Toole shared results from a new survey of AASHTO members who regularly work on bicycling projects, conducted this spring. It found that out of a group with widely varying experience in the subject…

…separated bike lane guidance was the third-most-wanted element in AASHTO’s next bike guide, after transitional and intersection treatments.

Next guide could arrive in 2018

Toole and others explained that the reason protected bike lane designs are absent from the current AASHTO guide, written largely in 2009, was in part just unlucky timing.

“It took a little while to actually get it published, and that was really on the cusp of a lot of new designs,” Toole said. “The 2012 guide was really published amid a lot of change in how we design for bikes in this country.”

In her slideshow, Toole cited various academic studies that have since found that protected bike lanes boost safety and ridership in the U.S., as they do in other countries.

But in part because AASHTO’s current guide lacks guidance for protected bike lanes, the AASHTO survey found that fully half of respondents didn’t use AASHTO’s bike guide more than “a couple of times a year” at most…

…and were using a variety of other guides regularly.

Speaking to AASHTO’s technical committee on nonmotorized transportation in June, chair Scott Woodrum of the Virginia Department of Transportation pointed out that AASHTO’s $203 bike guide is one of the organization’s best-selling publications.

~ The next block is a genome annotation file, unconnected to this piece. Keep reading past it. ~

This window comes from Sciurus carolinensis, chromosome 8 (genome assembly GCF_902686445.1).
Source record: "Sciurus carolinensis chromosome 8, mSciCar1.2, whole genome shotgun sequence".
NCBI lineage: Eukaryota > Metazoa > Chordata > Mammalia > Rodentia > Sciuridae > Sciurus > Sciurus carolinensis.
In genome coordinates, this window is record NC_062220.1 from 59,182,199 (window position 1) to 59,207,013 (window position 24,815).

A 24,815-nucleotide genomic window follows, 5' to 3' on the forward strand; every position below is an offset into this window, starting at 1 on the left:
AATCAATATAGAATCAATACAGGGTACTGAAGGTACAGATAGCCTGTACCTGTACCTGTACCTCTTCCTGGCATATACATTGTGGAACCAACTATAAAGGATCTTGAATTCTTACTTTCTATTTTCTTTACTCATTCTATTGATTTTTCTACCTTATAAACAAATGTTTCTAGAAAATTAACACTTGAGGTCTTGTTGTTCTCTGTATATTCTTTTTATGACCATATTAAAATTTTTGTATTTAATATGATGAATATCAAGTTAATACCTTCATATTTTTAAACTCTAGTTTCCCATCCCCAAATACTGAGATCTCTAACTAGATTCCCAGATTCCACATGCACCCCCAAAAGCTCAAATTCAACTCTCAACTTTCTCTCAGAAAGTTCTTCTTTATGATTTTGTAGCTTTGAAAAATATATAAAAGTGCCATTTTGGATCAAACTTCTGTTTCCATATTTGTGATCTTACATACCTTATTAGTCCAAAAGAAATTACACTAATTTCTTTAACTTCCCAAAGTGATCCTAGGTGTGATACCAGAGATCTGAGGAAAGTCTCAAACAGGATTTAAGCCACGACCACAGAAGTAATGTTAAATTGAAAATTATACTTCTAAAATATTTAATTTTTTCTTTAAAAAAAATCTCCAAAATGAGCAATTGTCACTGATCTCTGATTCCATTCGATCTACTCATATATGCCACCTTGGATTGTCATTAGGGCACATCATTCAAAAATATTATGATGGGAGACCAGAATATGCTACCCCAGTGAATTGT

“The bike guide is No. 3,” he said. “It makes the second most money for AASHTO, from a generator standpoint.”

After Toole’s pitch to the full design committee on the importance of including protected bike lanes in the next guide, she asked if anyone had any questions or comments.

No one did.

  • chooglincharley

    “The NACTO guides have a lot of pretty pictures of tall buildings and built-up areas, perhaps like the area where we are right now,” he said, referring to guides by the National Association of City Transportation Officials. “But the reality is, state highway departments, we don’t have a lot of roads like this. We have roads in rural areas. But there is a lot of desire from the public to have these designs.”

    YES! I am assisting in the redesign of a portion of Main St. (a NYS R.O.W.) in a mid-level city in Upstate NY; referencing NACTO Transit Street Design Guides are nearly meaningless in our neck of the woods because of similar reasons stated by Mr. Gutierrez. Too many suburban and rural areas are left behind by these standards. Unfortunately Mr. Ophardt (NYSDOT) admits separated bike lanes are integral, yet neglects to oversee much outside of NYC. NYSDOT has a great deal of work to do.

  • Kevin Love

    Wow! Talk about reinventing the wheel. Hint for the clueless: All these engineering standards, including for use in rural areas, are exhaustively covered in the Dutch CROW Design Manual for Bicycle Traffic. Which has been conveniently translated into English by the Kingdom of the Netherlands.

    See:
    http://www.crow.nl/publicaties/design-manual-for-bicycle-traffic

    I would imagine that the 93 Euro cost of the book is a tiny fraction of the price of all the expense account travel and meals and hotels indulged in upon the taxpayer’s dime. And, of course, what will inevitably emerge is probably a lot inferior to what was put together by Dutch traffic engineering experts who actually know what they are doing.

    But hey, this is the USA. Instead of benchmarking and using the world-class standard we can get something whose motto is, “Good enough for the likes of you.”